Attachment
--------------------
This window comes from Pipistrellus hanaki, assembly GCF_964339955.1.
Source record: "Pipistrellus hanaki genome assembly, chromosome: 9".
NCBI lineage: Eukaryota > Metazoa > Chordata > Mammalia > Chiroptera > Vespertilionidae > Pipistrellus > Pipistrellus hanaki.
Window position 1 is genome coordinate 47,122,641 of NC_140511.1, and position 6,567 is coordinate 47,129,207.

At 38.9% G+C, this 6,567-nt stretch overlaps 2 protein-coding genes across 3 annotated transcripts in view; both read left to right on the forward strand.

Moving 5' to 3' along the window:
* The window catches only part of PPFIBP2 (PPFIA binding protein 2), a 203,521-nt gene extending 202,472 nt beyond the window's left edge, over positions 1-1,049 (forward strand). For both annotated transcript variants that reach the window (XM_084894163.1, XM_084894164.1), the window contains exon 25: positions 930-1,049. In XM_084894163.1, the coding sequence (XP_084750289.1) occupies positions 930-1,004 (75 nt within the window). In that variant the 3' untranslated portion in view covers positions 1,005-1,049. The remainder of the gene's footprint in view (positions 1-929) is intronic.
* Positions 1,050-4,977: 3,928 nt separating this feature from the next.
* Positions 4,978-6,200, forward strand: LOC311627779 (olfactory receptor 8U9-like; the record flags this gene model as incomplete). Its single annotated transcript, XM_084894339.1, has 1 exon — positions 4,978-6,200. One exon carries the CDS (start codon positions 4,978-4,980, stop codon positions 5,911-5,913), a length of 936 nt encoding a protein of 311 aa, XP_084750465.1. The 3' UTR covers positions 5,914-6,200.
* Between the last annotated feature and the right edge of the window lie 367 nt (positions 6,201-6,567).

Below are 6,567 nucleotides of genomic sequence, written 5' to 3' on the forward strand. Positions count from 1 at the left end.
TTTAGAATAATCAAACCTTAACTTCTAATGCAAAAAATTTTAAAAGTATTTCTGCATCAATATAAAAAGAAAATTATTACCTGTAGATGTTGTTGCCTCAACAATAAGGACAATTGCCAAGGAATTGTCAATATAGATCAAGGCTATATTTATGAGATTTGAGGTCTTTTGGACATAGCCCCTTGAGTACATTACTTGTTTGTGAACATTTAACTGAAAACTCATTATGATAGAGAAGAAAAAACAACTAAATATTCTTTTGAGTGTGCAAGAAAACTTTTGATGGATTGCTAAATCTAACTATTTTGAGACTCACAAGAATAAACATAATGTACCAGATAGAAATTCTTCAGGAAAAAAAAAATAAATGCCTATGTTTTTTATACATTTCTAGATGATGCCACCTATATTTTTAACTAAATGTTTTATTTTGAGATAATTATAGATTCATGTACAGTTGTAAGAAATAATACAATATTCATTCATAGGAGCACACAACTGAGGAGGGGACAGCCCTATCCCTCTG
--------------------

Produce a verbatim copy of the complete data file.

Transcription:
This window comes from Pipistrellus hanaki, assembly GCF_964339955.1.
Source record: "Pipistrellus hanaki genome assembly, chromosome: 9".
NCBI lineage: Eukaryota > Metazoa > Chordata > Mammalia > Chiroptera > Vespertilionidae > Pipistrellus > Pipistrellus hanaki.
Window position 1 is genome coordinate 47,122,641 of NC_140511.1, and position 6,567 is coordinate 47,129,207.

At 38.9% G+C, this 6,567-nt stretch overlaps 2 protein-coding genes across 3 annotated transcripts in view; both read left to right on the forward strand.

Moving 5' to 3' along the window:
* The window catches only part of PPFIBP2 (PPFIA binding protein 2), a 203,521-nt gene extending 202,472 nt beyond the window's left edge, over positions 1-1,049 (forward strand). For both annotated transcript variants that reach the window (XM_084894163.1, XM_084894164.1), the window contains exon 25: positions 930-1,049. In XM_084894163.1, the coding sequence (XP_084750289.1) occupies positions 930-1,004 (75 nt within the window). In that variant the 3' untranslated portion in view covers positions 1,005-1,049. The remainder of the gene's footprint in view (positions 1-929) is intronic.
* Positions 1,050-4,977: 3,928 nt separating this feature from the next.
* Positions 4,978-6,200, forward strand: LOC311627779 (olfactory receptor 8U9-like; the record flags this gene model as incomplete). Its single annotated transcript, XM_084894339.1, has 1 exon — positions 4,978-6,200. One exon carries the CDS (start codon positions 4,978-4,980, stop codon positions 5,911-5,913), a length of 936 nt encoding a protein of 311 aa, XP_084750465.1. The 3' UTR covers positions 5,914-6,200.
* Between the last annotated feature and the right edge of the window lie 367 nt (positions 6,201-6,567).

Below are 6,567 nucleotides of genomic sequence, written 5' to 3' on the forward strand. Positions count from 1 at the left end.
TTTAGAATAATCAAACCTTAACTTCTAATGCAAAAAATTTTAAAAGTATTTCTGCATCAATATAAAAAGAAAATTATTACCTGTAGATGTTGTTGCCTCAACAATAAGGACAATTGCCAAGGAATTGTCAATATAGATCAAGGCTATATTTATGAGATTTGAGGTCTTTTGGACATAGCCCCTTGAGTACATTACTTGTTTGTGAACATTTAACTGAAAACTCATTATGATAGAGAAGAAAAAACAACTAAATATTCTTTTGAGTGTGCAAGAAAACTTTTGATGGATTGCTAAATCTAACTATTTTGAGACTCACAAGAATAAACATAATGTACCAGATAGAAATTCTTCAGGAAAAAAAAAATAAATGCCTATGTTTTTTATACATTTCTAGATGATGCCACCTATATTTTTAACTAAATGTTTTATTTTGAGATAATTATAGATTCATGTACAGTTGTAAGAAATAATACAATATTCATTCATAGGAGCACACAACTGAGGAGGGGACAGCCCTATCCCTCTG